Alexandrova and Fabian on the challenge of thick concepts for science

Eur jrnl phil scienceBy Mark D. White

An article forthcoming in the European Journal for Philosophy of Science by Anna Alexandrova and Mark Fabian, titled "Democratising Measurement: or Why Thick Concepts Call for Coproduction," discusses the issues that thick concepts, those that involve both description and evaluation, pose for the sciences, using well-being as an example, and proposes a novel way to recognize both aspects.

From the abstract:

Thick concepts, namely those concepts that describe and evaluate simultaneously, present a challenge to science. Since science does not have a monopoly on value judgments, what is responsible research involving such concepts? Using measurement of wellbeing as an example, we first present the options open to researchers wishing to study phenomena denoted by such concepts. We argue that while it is possible to treat these concepts as technical terms, or to make the relevant value judgment in-house, the responsible thing to do, especially in the context of public policy, is to make this value judgment through a legitimate political process that includes all the stakeholders of this research. We then develop a participatory model of measurement based on the ideal of co-production. To show that this model is feasible and realistic, we illustrate it with a case study of co-production of a concept of thriving conducted by the authors in collaboration with a UK anti-poverty charity Turn2us.

Fabian has an excellent Twitter thread tracing out some of the central concepts and findings of the paper here:


Igersheim on Rawls and economics

RawlsBy Mark D. White

A new working paper from Herrade Igersheim (BETA, University of Strasbourg, CNRS, University of Lorraine) titled "Rawls and the Economists: The (Im)possible Dialogue" offers a unique perspective on the relationship between the great philosopher and the field that would adopt his thinking. From the abstract:

Although falling within the scope of political and moral philosophy, it is well known that A Theory of Justice has also had a great impact on economists. As such, Rawls put great emphasis on his desire to combine economics and philosophy, and particularly to deal with rational choice theory, notably and famously claiming that “the theory of justice is a part, perhaps the most significant part, of the theory of rational choice” (1971, 15). After the publication of A Theory of Justice, aspects of it came in for criticism – often very vehement – by economists such as Arrow (1973), Musgrave (1974), Harsanyi (1975) and later by Sen (1980). Rawls’s immediate answers (1974a,b in particular) showed that he first wanted to maintain a dialogue with the economists, but the later evolutions of his works (1993, 2001) clearly demonstrated that he had removed himself from the economic realm, returning to his initial philosophical territory in order to overcome the internal inconsistencies of A Theory of Justice. In this paper, by focusing extensively on the letter exchanges between Rawls and the economists before and after the publication of A Theory of Justice, I attempt to shed light on other (complementary) elements which can explain Rawls’s retreat from the realm of economics, and his progressive disenchantment regarding the possibility of a dialogue on equal footing between economists and philosophers.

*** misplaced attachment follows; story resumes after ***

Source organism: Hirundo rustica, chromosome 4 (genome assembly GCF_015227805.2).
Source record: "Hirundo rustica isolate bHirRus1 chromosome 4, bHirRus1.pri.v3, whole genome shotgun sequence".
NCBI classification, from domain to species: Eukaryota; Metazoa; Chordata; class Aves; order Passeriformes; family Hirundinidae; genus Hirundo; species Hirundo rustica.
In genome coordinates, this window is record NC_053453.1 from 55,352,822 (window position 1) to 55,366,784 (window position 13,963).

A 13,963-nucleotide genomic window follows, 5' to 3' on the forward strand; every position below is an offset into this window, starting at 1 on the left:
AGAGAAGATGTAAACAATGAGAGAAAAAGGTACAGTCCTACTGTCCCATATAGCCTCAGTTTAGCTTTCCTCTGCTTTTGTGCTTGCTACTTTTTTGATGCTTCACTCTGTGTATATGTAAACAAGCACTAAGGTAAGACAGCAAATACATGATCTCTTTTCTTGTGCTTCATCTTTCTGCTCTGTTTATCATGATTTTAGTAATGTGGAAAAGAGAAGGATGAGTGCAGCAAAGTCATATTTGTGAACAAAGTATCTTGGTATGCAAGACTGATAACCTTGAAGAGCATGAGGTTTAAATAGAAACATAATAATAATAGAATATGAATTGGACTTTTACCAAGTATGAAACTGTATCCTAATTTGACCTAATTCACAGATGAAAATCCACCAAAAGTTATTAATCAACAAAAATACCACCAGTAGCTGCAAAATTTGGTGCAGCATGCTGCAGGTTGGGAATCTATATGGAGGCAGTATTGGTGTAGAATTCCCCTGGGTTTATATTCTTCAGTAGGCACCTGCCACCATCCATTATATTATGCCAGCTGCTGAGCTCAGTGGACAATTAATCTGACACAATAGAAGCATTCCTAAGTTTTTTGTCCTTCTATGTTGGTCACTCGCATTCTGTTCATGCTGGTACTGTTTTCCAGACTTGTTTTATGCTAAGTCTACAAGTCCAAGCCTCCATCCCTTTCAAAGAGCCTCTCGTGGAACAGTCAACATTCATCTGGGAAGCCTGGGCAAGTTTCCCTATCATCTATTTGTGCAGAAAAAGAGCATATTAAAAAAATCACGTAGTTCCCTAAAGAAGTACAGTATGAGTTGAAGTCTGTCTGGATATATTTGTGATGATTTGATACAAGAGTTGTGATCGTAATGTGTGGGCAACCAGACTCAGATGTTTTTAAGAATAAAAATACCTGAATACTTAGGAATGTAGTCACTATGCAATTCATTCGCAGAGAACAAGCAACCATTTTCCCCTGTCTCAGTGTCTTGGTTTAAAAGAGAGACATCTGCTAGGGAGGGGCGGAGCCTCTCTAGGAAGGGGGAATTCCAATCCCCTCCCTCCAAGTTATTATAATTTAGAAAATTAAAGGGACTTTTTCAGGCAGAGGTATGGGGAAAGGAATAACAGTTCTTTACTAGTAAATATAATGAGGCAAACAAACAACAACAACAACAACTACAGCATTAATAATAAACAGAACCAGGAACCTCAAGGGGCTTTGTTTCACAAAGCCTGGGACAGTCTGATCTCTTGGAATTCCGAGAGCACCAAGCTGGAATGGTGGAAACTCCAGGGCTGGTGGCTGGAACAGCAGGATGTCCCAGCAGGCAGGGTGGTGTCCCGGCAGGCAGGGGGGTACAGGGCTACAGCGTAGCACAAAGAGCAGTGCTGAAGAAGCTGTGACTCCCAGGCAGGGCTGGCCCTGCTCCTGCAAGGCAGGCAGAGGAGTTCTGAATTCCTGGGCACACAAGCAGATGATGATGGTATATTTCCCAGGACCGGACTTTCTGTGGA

New book: Heilmann and Reiss (eds), The Routledge Handbook of the Philosophy of Economics

Routledge handbook of phil of econBy Mark D. White

Just released is The Routledge Handbook of the Philosophy of Economics, edited by Conrad Heilmann and Julian Reiss. From the publisher's website:

The most fundamental questions of economics are often philosophical in nature, and philosophers have, since the very beginning of Western philosophy, asked many questions that current observers would identify as economic. The Routledge Handbook of Philosophy of Economics is an outstanding reference source for the key topics, problems, and debates at the intersection of philosophical and economic inquiry. It captures this field of countless exciting interconnections, affinities, and opportunities for cross-fertilization.

The table of contents is reproduced below—I was honored to be invited to contribute a chapter, which appears in Part IV.

1. Introduction  Conrad Heilmann and Julian Reiss

Part I: Rationality

2. History of Utility Theory  Ivan Moscati

3. The Economics and Philosophy of Risk  H. Orri Stefánsson

4. Behavioral Welfare Economics and Consumer Sovereignty  Guilhem Lecouteux

5. The Economic Concept of a Preference  Kate Vredenburgh

6. Economic Agency and the Subpersonal Turn in Economics  James D. Grayot

Part II: Cooperation and Interaction

7. Game Theory and Rational Reasoning  Jurgis Karpus and Mantas Radzvilas

8. Institutions, Rationality, and Coordination  Camilla Colombo and Francesco Guala

9. As If Social Preference Models  Jack Vromen

10. Exploitation and Consumption  Benjamin Ferguson

Part III: Methodology

11. Philosophy of Economics? Three Decades of Bibliometric History  Francois Claveau, Alexandre Truc, Olivier Santerre, and Luis Mireles-Flores

12. Philosophy of Austrian Economics  Alexander Linsbichler